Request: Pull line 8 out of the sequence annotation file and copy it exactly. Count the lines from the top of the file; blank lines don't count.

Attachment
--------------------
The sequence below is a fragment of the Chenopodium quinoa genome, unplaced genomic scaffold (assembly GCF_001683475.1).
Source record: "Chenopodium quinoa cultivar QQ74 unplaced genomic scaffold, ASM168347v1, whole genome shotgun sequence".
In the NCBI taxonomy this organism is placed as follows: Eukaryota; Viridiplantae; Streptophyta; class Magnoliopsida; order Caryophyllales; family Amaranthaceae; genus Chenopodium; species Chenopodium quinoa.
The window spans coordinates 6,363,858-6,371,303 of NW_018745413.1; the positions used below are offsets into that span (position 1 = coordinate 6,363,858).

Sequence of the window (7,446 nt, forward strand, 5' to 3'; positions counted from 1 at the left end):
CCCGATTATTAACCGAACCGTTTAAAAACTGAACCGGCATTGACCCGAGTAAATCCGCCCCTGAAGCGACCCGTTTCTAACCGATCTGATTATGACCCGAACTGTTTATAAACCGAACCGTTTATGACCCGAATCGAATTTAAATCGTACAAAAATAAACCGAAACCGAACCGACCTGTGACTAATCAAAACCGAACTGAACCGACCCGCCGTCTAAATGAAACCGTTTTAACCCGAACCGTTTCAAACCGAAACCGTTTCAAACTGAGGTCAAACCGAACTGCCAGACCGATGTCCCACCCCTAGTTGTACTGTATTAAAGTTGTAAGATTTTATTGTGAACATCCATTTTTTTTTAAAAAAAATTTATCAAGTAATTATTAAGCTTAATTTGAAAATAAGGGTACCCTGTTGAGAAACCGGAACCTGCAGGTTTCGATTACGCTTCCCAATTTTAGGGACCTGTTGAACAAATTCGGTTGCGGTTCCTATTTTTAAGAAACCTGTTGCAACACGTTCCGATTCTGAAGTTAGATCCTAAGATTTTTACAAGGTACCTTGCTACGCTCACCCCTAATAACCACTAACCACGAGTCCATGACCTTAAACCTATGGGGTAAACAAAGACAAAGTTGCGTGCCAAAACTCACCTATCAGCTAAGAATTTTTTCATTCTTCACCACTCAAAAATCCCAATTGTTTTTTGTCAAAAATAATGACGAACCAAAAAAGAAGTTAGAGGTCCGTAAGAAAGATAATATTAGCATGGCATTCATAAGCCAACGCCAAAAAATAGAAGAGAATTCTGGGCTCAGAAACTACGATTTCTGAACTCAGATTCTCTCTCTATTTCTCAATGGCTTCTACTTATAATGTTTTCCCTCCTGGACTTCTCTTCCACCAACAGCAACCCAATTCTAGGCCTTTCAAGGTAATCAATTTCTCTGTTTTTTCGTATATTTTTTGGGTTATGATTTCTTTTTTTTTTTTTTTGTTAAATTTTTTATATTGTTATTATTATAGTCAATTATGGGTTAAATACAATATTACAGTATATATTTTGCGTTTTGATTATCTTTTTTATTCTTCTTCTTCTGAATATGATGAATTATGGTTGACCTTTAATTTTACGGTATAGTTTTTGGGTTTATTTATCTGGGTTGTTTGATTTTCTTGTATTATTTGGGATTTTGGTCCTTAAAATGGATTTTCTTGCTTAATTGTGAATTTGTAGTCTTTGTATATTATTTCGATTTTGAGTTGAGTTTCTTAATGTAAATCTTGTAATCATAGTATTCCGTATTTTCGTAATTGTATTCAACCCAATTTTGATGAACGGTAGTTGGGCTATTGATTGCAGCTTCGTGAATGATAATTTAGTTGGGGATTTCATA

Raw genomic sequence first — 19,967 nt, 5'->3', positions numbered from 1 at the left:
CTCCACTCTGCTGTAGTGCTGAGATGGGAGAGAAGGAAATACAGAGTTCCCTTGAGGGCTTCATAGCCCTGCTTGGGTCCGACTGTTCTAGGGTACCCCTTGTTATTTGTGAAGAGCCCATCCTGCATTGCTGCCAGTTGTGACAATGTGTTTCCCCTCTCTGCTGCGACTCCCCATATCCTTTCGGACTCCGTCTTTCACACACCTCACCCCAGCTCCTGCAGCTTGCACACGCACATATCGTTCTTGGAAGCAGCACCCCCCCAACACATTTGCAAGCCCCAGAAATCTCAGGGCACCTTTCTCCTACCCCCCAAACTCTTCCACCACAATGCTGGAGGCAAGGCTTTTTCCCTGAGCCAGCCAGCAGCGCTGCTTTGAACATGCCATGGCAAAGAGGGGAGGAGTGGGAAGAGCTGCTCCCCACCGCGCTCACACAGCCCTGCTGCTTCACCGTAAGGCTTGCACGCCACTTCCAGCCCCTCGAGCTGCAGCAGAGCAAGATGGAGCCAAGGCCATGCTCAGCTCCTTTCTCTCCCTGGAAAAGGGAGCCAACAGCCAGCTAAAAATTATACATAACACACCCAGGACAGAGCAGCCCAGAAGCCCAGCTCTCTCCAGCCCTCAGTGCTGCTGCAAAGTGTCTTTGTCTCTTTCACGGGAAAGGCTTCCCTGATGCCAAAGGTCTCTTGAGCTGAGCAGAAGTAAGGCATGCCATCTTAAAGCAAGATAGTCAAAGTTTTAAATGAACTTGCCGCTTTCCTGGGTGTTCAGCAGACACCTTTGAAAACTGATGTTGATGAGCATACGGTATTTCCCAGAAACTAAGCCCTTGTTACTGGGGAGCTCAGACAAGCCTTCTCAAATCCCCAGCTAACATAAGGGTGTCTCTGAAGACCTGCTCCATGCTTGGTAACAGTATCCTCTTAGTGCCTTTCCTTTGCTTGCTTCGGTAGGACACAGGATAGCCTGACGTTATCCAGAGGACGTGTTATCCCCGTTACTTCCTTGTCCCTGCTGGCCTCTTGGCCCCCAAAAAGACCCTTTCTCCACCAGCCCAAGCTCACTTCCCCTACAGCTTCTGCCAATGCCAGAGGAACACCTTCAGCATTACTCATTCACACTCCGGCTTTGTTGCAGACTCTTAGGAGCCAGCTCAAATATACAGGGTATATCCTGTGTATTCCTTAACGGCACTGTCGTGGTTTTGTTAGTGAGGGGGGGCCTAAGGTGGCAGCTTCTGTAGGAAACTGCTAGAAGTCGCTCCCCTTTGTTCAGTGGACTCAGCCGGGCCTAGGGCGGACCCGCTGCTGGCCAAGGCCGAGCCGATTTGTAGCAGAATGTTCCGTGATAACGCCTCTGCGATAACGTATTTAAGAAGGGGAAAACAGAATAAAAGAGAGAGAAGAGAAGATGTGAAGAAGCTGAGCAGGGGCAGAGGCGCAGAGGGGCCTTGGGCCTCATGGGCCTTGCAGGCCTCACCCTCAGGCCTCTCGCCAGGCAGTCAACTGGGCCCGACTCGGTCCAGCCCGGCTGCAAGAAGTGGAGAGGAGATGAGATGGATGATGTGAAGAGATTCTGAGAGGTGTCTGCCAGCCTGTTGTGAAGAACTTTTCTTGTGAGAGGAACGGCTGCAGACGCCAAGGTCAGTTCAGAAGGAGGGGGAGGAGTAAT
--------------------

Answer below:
CTCCACTCTGCTGTAGTGCTGAGATGGGAGAGAAGGAAATACAGAGTTCCCTTGAGGGCTTCATAGCCCTGCTTGGGTCCGACTGTTCTAGGGTACCCCTTGTTATTTGTGAAGAGCCCATCCTGCATTGCTGCCAGTTGTGACAATGTGTTTCCCCTCTCTGCTGCGACTCCCCATATCCTTTCGGACTCCGTCTTTCACACACCTCACCCCAGCTCCTGCAGCTTGCACACGCACATATCGTTCTTGGAAGCAGCACCCCCCCAACACATTTGCAAGCCCCAGAAATCTCAGGGCACCTTTCTCCTACCCCCCAAACTCTTCCACCACAATGCTGGAGGCAAGGCTTTTTCCCTGAGCCAGCCAGCAGCGCTGCTTTGAACATGCCATGGCAAAGAGGGGAGGAGTGGGAAGAGCTGCTCCCCACCGCGCTCACACAGCCCTGCTGCTTCACCGTAAGGCTTGCACGCCACTTCCAGCCCCTCGAGCTGCAGCAGAGCAAGATGGAGCCAAGGCCATGCTCAGCTCCTTTCTCTCCCTGGAAAAGGGAGCCAACAGCCAGCTAAAAATTATACATAACACACCCAGGACAGAGCAGCCCAGAAGCCCAGCTCTCTCCAGCCCTCAGTGCTGCTGCAAAGTGTCTTTGTCTCTTTCACGGGAAAGGCTTCCCTGATGCCAAAGGTCTCTTGAGCTGAGCAGAAGTAAGGCATGCCATCTTAAAGCAAGATAGTCAAAGTTTTAAATGAACTTGCCGCTTTCCTGGGTGTTCAGCAGACACCTTTGAAAACTGATGTTGATGAGCATACGGTATTTCCCAGAAACTAAGCCCTTGTTACTGGGGAGCTCAGACAAGCCTTCTCAAATCCCCAGCTAACATAAGGGTGTCTCTGAAGACCTGCTCCATGCTTGGTAACAGTATCCTCTTAGTGCCTTTCCTTTGCTTGCTTCGGTAGGACACAGGATAGCCTGACGTTATCCAGAGGACGTGTTATCCCCGTTACTTCCTTGTCCCTGCTGGCCTCTTGGCCCCCAAAAAGACCCTTTCTCCACCAGCCCAAGCTCACTTCCCCTACAGCTTCTGCCAATGCCAGAGGAACACCTTCAGCATTACTCATTCACACTCCGGCTTTGTTGCAGACTCTTAGGAGCCAGCTCAAATATACAGGGTATATCCTGTGTATTCCTTAACGGCACTGTCGTGGTTTTGTTAGTGAGGGGGGGCCTAAGGTGGCAGCTTCTGTAGGAAACTGCTAGAAGTCGCTCCCCTTTGTTCAGTGGACTCAGCCGGGCCTAGGGCGGACCCGCTGCTGGCCAAGGCCGAGCCGATTTGTAGCAGAATGTTCCGTGATAACGCCTCTGCGATAACGTATTTAAGAAGGGGAAAACAGAATAAAAGAGAGAGAAGAGAAGATGTGAAGAAGCTGAGCAGGGGCAGAGGCGCAGAGGGGCCTTGGGCCTCATGGGCCTTGCAGGCCTCACCCTCAGGCCTCTCGCCAGGCAGTCAACTGGGCCCGACTCGGTCCAGCCCGGCTGCAAGAAGTGGAGAGGAGATGAGATGGATGATGTGAAGAGATTCTGAGAGGTGTCTGCCAGCCTGTTGTGAAGAACTTTTCTTGTGAGAGGAACGGCTGCAGACGCCAAGGTCAGTTCAGAAGGAGGGGGAGGAGTAAT